Korea’s FTA with China does little to expand trade

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Korea’s FTA with China does little to expand trade

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A valve manufacturer mentioned only as company K was one of the companies that benefited from the bilateral trade agreement made between Korea and China, the government said Monday. The company has saved roughly 1.9 billion won ($1.6 million) on the raw material that it has imported from China thanks to lowered custom tariffs. The company was able to hire additional employees with the savings.

A cosmetics company referred to as L exports its facial masks made of cellulose extracted from cotton seeds to China, which accounts for roughly 80 percent of the company’s overall overseas exports.

The free trade agreement with China has helped raise the company’s expansion into the country, which helped its average sales in the last three years to surge 186 percent. These were the success cases that the Korean government touted Monday in celebrating the bilateral trade agreement that kicked off Dec. 20, 2015 with the strong support of both the Korean and Chinese governments.

Korean officials, in a press release, called the FTA a success despite declining exports this year. The government argues that while the climate has been difficult, the agreement has limited Korea’s exports from falling further.

But in the first 11 months of the year, data shows that the FTA had a limited impact in expanding trade between the two leading Asian economies amid flagging momentum and soured diplomatic relations since the Korean government announced an agreement with the U.S. military on deploying the Terminal High Altitude Area Defense (Thaad) on the peninsula in July.

Korea’s overall trade with China has declined 8.5 percent in the first 11 months compared to the same period in 2015, according to the Korean Ministry of Trade, Industry and Energy and the Korea Customs Service. Korea’s exports declined 10.9 percent during this period to $112.4 billion while imports from China shrank 4.8 percent to $79 billion.

The Korean government attributed the fall in trade to the sluggish global and Chinese economies. Although China is expected to reach its growth targets of between 6.5 percent and 7 percent by the end of the year, which aligns with the OECD’s outlook of 6.7 percent, thanks to improved industrial output in November, the overall Chinese economy has been losing momentum in recent years.

In fact, the last time China reported double-digit growth was in 2010, and exports have fallen in the last five or six years.

The Korean government said although exports have fallen more than 10 percent in the accumulated 11 months, by monthly growth, the situation has improved.

In January, Korea’s exports tumbled more than 25 percent, but in November exports turned around for the first time since July 2015, edging up 0.4 percent compared to the same month a year ago.

The trade ministry also noted that Korea remains China’s biggest export market, accounting for 10.5 percent. Japan followed with 9.6 percent and Taiwan has the third-largest market share of 9.2 percent with the U.S. at fourth with 8.5 percent.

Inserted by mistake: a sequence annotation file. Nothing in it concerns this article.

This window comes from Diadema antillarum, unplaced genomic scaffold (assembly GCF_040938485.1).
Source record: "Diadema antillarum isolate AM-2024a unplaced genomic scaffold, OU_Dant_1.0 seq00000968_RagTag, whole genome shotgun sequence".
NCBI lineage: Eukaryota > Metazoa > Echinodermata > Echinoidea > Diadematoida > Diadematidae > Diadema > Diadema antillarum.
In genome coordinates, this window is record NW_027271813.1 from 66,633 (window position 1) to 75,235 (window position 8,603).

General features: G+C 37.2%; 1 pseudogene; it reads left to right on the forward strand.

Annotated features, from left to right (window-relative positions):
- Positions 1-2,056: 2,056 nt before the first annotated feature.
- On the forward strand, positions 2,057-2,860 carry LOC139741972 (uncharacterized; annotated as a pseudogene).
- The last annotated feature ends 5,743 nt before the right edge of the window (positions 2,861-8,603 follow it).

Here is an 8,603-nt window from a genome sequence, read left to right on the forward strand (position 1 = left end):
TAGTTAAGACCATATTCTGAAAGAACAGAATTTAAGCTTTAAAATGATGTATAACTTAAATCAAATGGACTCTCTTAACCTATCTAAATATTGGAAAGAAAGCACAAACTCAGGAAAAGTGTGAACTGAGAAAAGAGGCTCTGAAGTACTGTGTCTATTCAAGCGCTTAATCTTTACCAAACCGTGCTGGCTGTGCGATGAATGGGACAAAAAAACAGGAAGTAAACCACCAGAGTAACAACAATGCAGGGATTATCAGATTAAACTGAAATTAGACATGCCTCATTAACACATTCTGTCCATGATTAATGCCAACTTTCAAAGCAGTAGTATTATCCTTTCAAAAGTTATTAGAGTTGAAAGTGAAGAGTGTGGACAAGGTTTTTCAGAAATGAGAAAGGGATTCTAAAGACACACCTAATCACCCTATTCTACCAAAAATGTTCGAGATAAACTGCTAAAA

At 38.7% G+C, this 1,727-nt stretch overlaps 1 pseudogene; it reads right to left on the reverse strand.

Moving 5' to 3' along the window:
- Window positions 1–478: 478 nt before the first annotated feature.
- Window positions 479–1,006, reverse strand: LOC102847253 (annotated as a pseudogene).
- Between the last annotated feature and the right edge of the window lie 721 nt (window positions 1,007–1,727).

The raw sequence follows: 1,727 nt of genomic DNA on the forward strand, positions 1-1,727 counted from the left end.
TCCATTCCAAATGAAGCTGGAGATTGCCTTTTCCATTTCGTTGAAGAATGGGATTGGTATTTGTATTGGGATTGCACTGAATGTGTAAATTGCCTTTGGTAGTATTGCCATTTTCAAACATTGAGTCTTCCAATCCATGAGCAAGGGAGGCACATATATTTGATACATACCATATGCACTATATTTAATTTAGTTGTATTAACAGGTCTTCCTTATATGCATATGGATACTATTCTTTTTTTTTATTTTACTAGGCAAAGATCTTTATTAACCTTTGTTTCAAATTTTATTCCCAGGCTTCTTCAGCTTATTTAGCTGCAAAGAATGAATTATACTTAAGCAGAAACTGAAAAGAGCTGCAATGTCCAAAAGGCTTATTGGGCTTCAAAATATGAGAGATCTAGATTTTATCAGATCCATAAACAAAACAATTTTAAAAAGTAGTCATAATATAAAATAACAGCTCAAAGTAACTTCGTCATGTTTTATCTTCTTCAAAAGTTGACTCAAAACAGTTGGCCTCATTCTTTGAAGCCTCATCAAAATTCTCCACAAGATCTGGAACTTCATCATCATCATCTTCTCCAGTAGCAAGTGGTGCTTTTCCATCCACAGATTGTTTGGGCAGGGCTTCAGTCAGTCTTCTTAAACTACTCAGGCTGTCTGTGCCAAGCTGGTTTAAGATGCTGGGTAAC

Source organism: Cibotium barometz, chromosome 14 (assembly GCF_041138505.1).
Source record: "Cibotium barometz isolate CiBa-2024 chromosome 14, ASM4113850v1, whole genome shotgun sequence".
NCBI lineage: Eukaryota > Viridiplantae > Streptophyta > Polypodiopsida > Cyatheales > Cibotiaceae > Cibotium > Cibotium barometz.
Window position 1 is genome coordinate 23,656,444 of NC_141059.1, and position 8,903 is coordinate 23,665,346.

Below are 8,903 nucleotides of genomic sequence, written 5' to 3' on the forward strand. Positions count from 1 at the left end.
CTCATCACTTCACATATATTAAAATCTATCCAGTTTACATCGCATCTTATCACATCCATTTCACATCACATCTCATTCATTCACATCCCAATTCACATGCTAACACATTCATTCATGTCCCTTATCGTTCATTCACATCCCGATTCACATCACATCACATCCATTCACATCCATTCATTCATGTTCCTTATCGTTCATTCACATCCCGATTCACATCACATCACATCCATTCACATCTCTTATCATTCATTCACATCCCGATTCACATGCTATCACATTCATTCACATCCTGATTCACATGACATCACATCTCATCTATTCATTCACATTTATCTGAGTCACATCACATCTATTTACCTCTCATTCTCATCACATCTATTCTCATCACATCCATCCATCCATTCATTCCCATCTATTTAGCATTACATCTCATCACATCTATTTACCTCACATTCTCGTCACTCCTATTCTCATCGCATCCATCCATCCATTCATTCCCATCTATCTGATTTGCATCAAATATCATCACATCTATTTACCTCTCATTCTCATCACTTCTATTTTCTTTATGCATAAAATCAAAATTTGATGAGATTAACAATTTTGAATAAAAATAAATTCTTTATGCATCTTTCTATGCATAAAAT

Most notably, Korea’s e-commerce exports including cosmetics, fashion products and electronics have surged 127 percent this year to 1.2 trillion won.

The government said the exported goods that benefited from the FTA with China limit their decline to 4 percent while those that didn’t benefit from the FTA fell more than 12 percent.

Yet, analysts have raised concerns over the FTA contribution to the country’s exports. Some have argued that the FTA’s impact has been undermined by souring diplomatic relations that have resulted in non-tariff barriers such as antidumping regulations that popped up in the second half.

Korean government officials, when promoting the free trade agreement with China before its ratification, stressed the bilateral agreement is an opportunity when considering trade barriers with the world’s largest market are lowered.

However, there are 111 regulations set up by the Chinese government that are barriers to free trade. This is the third largest after Europe, which has 203, and the U.S., with 200.

The Chinese government also has increased its competition against Korea’s major exported goods such as steel, computer chips and automobiles amid a turnaround in its growth policy focused on improving its domestic market.

Unlike the Korean government’s usual strategy where both countries signing the free trade deal agree to open 100 percent of the manufactured goods market, the agreement with China opens just 90.1 percent. When excluding the partial lowering of tariffs, the custom tariffs account for only 85.1 percent of export goods to be swapped in the next 20 years. This means some of the major Korean export goods, such as OLED TVs and autos, are excluded from the FTA, limiting the effect of the deal.

“The areas that weren’t opened for Korean exports not only include high value-added industries, such as medical services and research and development but also industries that Korea has the competitive edge,” said Cheon Yong-chan, a Hyundai Research Institute senior researcher. “And yet amid the worsening diplomatic and political atmosphere between the two countries, we haven’t even set the date on the follow-up negotiation for service industries and investment.”

BY LEE HO-JEONG [lee.hojeong@joongang.co.kr]

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